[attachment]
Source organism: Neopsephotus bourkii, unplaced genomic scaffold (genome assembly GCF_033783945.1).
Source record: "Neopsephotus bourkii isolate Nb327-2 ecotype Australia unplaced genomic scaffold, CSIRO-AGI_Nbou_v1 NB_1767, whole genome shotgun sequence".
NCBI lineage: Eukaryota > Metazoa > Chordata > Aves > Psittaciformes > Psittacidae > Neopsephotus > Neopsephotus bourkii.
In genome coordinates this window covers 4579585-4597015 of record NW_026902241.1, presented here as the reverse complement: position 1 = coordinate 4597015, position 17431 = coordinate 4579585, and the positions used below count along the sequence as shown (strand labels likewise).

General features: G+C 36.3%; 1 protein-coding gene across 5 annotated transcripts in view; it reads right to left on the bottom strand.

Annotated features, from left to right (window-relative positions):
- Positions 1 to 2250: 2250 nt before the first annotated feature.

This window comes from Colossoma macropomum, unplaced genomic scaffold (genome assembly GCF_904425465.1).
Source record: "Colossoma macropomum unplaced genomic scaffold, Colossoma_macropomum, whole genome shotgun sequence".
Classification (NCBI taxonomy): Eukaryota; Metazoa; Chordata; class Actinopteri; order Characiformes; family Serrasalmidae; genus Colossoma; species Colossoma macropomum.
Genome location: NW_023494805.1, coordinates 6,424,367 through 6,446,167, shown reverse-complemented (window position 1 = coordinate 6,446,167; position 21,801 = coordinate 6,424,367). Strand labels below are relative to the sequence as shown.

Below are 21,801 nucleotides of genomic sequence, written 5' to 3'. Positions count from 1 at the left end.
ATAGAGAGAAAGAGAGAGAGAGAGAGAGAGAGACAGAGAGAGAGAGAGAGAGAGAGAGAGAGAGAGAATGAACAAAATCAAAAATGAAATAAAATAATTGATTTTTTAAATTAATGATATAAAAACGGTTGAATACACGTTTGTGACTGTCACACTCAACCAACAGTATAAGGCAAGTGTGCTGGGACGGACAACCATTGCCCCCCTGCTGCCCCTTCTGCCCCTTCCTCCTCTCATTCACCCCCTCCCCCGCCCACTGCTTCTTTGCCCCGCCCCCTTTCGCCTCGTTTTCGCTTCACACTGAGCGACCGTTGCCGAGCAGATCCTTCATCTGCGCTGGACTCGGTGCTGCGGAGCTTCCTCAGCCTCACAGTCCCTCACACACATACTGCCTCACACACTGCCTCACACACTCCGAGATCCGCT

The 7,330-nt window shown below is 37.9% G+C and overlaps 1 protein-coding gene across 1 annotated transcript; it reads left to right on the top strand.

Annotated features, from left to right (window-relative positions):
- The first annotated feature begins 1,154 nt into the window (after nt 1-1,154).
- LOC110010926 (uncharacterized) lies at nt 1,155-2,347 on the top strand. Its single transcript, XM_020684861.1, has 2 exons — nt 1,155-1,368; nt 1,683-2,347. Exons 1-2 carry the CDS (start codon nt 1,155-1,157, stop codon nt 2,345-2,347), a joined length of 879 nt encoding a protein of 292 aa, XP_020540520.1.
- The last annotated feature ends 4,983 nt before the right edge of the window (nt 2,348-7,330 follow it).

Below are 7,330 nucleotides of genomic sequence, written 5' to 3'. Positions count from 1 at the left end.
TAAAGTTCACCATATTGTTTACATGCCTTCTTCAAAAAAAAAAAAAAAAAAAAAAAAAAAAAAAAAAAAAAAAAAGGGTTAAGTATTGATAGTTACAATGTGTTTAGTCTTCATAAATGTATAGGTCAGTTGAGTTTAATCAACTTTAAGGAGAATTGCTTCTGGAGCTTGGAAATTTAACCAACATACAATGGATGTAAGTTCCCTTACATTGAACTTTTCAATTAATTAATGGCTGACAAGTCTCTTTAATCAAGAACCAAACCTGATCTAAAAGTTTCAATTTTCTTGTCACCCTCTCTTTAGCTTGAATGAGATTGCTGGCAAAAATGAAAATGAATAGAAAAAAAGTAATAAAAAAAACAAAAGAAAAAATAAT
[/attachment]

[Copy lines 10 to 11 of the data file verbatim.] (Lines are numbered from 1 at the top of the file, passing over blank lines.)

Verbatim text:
Classification (NCBI taxonomy): Eukaryota; Metazoa; Chordata; class Actinopteri; order Characiformes; family Serrasalmidae; genus Colossoma; species Colossoma macropomum.
Genome location: NW_023494805.1, coordinates 6,424,367 through 6,446,167, shown reverse-complemented (window position 1 = coordinate 6,446,167; position 21,801 = coordinate 6,424,367). Strand labels below are relative to the sequence as shown.